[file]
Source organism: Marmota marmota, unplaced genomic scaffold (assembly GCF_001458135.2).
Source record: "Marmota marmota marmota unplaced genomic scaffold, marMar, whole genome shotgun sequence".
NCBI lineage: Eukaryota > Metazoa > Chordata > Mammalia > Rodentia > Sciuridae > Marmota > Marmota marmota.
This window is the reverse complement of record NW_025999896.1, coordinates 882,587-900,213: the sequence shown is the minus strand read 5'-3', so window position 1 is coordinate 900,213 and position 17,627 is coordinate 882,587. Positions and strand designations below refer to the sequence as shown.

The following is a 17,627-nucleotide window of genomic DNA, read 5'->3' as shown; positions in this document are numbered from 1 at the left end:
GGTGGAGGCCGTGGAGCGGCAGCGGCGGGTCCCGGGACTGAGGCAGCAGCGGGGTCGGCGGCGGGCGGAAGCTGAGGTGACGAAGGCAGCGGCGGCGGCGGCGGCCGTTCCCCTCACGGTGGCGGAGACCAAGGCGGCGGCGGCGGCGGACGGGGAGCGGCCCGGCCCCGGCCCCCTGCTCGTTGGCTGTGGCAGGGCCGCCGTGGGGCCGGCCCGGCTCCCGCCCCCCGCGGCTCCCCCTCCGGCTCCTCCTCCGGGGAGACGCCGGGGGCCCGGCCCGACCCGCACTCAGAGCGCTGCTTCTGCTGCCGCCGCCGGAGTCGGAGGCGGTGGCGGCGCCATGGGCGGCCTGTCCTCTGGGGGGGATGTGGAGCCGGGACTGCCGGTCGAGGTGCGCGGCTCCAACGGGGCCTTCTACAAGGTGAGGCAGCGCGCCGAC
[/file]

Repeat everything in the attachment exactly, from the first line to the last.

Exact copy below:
Source organism: Marmota marmota, unplaced genomic scaffold (assembly GCF_001458135.2).
Source record: "Marmota marmota marmota unplaced genomic scaffold, marMar, whole genome shotgun sequence".
NCBI lineage: Eukaryota > Metazoa > Chordata > Mammalia > Rodentia > Sciuridae > Marmota > Marmota marmota.
This window is the reverse complement of record NW_025999896.1, coordinates 882,587-900,213: the sequence shown is the minus strand read 5'-3', so window position 1 is coordinate 900,213 and position 17,627 is coordinate 882,587. Positions and strand designations below refer to the sequence as shown.

The following is a 17,627-nucleotide window of genomic DNA, read 5'->3' as shown; positions in this document are numbered from 1 at the left end:
GGTGGAGGCCGTGGAGCGGCAGCGGCGGGTCCCGGGACTGAGGCAGCAGCGGGGTCGGCGGCGGGCGGAAGCTGAGGTGACGAAGGCAGCGGCGGCGGCGGCGGCCGTTCCCCTCACGGTGGCGGAGACCAAGGCGGCGGCGGCGGCGGACGGGGAGCGGCCCGGCCCCGGCCCCCTGCTCGTTGGCTGTGGCAGGGCCGCCGTGGGGCCGGCCCGGCTCCCGCCCCCCGCGGCTCCCCCTCCGGCTCCTCCTCCGGGGAGACGCCGGGGGCCCGGCCCGACCCGCACTCAGAGCGCTGCTTCTGCTGCCGCCGCCGGAGTCGGAGGCGGTGGCGGCGCCATGGGCGGCCTGTCCTCTGGGGGGGATGTGGAGCCGGGACTGCCGGTCGAGGTGCGCGGCTCCAACGGGGCCTTCTACAAGGTGAGGCAGCGCGCCGAC